Lecture by Prince Young Aboagye
Long-Term Trends in Income Inequality: Winners and Losers of Economic Change in Ghana, 1891-1960
- 2 March
- 15.30 hrs
- online via Zoom:https://knaw-nl.zoom.us/j/94361302960?pwd=WjdEeVZhbzVPYUd4Sk1HSVdKUEtNZ…
Meeting ID: 943 6130 2960
Abstract: This paper contributes to a growing literature on long-term trends and drivers of pre-industrial inequality by constructing social tables and calculating inequality for seven consecutive decades from 1891-1960 for Ghana. We find that inequality as measured by the Gini coefficient was relatively high prior to the major economic change in Ghana between 1891 and 1960: the adoption and spread of cocoa cultivation. Inequality remained fairly stable in the decades that followed until it declined during the years of the global Great Depression in the early 1930s. In the closing decades of the colonial era, income inequality increased reaching a high of 0.50 in 1960. Increasing production before the 1930s, with rising cocoa incomes, and rapidly increasing incomes earned by government employees, skilled and commercial workers, account for the trend we observe.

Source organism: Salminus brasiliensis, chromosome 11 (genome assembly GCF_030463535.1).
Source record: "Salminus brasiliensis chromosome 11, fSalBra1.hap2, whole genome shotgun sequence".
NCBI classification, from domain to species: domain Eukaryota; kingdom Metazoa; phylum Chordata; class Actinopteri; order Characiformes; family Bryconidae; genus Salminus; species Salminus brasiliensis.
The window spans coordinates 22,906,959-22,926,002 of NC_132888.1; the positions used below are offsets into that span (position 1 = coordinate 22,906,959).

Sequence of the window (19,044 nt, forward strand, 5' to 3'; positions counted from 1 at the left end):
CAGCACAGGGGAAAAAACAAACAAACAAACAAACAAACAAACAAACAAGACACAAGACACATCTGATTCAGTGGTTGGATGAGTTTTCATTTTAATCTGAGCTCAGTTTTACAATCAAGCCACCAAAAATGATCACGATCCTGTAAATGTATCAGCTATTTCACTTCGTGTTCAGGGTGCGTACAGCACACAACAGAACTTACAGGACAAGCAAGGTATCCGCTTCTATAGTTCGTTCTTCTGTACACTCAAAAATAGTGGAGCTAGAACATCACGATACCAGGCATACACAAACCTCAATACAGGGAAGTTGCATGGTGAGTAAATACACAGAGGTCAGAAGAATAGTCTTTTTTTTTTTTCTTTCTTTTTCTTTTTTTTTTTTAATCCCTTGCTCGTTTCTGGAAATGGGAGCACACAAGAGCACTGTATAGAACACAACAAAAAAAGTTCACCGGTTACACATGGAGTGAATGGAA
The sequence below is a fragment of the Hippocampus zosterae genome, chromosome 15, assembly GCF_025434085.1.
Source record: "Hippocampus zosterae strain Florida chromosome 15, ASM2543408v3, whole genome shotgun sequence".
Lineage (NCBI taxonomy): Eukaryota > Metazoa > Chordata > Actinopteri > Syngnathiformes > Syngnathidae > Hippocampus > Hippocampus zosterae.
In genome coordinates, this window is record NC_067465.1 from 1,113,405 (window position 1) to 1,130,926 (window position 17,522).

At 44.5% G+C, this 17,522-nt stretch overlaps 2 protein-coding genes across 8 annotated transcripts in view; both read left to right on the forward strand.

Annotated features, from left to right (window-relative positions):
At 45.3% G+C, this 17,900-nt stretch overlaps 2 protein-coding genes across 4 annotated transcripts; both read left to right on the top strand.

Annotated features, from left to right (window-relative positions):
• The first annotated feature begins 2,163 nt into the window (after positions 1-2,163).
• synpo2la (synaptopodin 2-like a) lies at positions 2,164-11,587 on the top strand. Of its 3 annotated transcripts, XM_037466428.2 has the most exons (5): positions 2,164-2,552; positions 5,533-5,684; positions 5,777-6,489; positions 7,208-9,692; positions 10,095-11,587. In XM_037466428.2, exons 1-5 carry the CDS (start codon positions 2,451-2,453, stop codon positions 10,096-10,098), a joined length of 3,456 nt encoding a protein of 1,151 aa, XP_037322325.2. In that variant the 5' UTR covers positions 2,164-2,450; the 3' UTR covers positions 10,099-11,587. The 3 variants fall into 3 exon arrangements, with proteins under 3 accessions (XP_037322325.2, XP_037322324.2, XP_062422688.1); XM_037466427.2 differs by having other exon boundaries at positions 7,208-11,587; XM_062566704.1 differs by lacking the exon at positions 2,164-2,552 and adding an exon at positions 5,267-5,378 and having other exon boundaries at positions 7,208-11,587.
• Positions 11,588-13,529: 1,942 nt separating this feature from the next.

Bio: Prince Young Aboagye is a postdoctoral fellow at the Lund University in Sweden. In his dissertation 'Inequality and Uneven Development in Ghana', he investigated the extent and evolution of income and educational inequality, as well as governments’ tax and expenditure policies and their implications for inequality in Ghana over the long-term.
His primary research interests are in economic development, political economy of development and African economic history. His research centers on understanding the historical roots of inequality by investigating long-term trends and drivers of national and regional income inequality for colonial and post-colonial Ghana. He focuses on the income distribution effects of cash cropping, regional and gender disparities in education, differential access to land and credit, and fiscal policies.
IISH Seminar: This lecture is part of the monthly IISH Seminar series. This seminar is open to the public online only.